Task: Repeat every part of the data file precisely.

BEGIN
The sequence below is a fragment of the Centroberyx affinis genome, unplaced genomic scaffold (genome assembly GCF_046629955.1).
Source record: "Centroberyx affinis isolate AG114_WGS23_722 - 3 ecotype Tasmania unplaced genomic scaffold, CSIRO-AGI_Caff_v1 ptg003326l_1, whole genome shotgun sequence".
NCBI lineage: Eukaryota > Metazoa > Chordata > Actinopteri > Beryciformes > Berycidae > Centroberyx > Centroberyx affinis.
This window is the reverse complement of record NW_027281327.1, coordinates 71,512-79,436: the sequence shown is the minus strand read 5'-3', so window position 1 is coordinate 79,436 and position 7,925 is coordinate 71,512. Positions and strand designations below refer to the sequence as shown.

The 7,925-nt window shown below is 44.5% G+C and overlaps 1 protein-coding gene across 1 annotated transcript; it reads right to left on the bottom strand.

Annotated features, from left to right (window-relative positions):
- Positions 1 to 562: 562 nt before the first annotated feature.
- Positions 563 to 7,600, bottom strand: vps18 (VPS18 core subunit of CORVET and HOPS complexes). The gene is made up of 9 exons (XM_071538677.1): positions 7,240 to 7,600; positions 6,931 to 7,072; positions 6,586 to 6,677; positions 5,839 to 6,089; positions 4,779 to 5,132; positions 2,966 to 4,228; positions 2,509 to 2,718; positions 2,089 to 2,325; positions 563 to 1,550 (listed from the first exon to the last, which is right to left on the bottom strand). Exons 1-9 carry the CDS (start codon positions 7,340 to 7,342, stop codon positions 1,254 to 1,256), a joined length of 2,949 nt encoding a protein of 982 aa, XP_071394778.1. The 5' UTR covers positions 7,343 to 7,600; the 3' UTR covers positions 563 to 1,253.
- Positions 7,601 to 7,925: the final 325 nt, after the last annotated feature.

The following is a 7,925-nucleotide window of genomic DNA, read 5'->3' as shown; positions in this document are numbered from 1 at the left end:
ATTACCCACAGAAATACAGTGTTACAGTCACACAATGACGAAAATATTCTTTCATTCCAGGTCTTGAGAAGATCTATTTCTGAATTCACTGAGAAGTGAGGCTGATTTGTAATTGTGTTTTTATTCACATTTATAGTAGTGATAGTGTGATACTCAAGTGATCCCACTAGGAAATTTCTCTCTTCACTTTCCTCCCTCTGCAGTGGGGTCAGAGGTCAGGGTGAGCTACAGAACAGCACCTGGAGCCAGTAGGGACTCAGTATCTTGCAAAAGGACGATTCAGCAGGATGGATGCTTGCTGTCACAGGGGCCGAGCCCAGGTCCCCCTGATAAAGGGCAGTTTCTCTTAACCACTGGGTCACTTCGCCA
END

The sequence below is a fragment of the Centroberyx affinis genome, unplaced genomic scaffold (genome assembly GCF_046629955.1).
Source record: "Centroberyx affinis isolate AG114_WGS23_722 - 3 ecotype Tasmania unplaced genomic scaffold, CSIRO-AGI_Caff_v1 ptg003326l_1, whole genome shotgun sequence".
NCBI lineage: Eukaryota > Metazoa > Chordata > Actinopteri > Beryciformes > Berycidae > Centroberyx > Centroberyx affinis.
This window is the reverse complement of record NW_027281327.1, coordinates 71,512-79,436: the sequence shown is the minus strand read 5'-3', so window position 1 is coordinate 79,436 and position 7,925 is coordinate 71,512. Positions and strand designations below refer to the sequence as shown.

The 7,925-nt window shown below is 44.5% G+C and overlaps 1 protein-coding gene across 1 annotated transcript; it reads right to left on the bottom strand.

Annotated features, from left to right (window-relative positions):
- Positions 1 to 562: 562 nt before the first annotated feature.
- Positions 563 to 7,600, bottom strand: vps18 (VPS18 core subunit of CORVET and HOPS complexes). The gene is made up of 9 exons (XM_071538677.1): positions 7,240 to 7,600; positions 6,931 to 7,072; positions 6,586 to 6,677; positions 5,839 to 6,089; positions 4,779 to 5,132; positions 2,966 to 4,228; positions 2,509 to 2,718; positions 2,089 to 2,325; positions 563 to 1,550 (listed from the first exon to the last, which is right to left on the bottom strand). Exons 1-9 carry the CDS (start codon positions 7,340 to 7,342, stop codon positions 1,254 to 1,256), a joined length of 2,949 nt encoding a protein of 982 aa, XP_071394778.1. The 5' UTR covers positions 7,343 to 7,600; the 3' UTR covers positions 563 to 1,253.
- Positions 7,601 to 7,925: the final 325 nt, after the last annotated feature.

The following is a 7,925-nucleotide window of genomic DNA, read 5'->3' as shown; positions in this document are numbered from 1 at the left end:
ATTACCCACAGAAATACAGTGTTACAGTCACACAATGACGAAAATATTCTTTCATTCCAGGTCTTGAGAAGATCTATTTCTGAATTCACTGAGAAGTGAGGCTGATTTGTAATTGTGTTTTTATTCACATTTATAGTAGTGATAGTGTGATACTCAAGTGATCCCACTAGGAAATTTCTCTCTTCACTTTCCTCCCTCTGCAGTGGGGTCAGAGGTCAGGGTGAGCTACAGAACAGCACCTGGAGCCAGTAGGGACTCAGTATCTTGCAAAAGGACGATTCAGCAGGATGGATGCTTGCTGTCACAGGGGCCGAGCCCAGGTCCCCCTGATAAAGGGCAGTTTCTCTTAACCACTGGGTCACTTCGCCA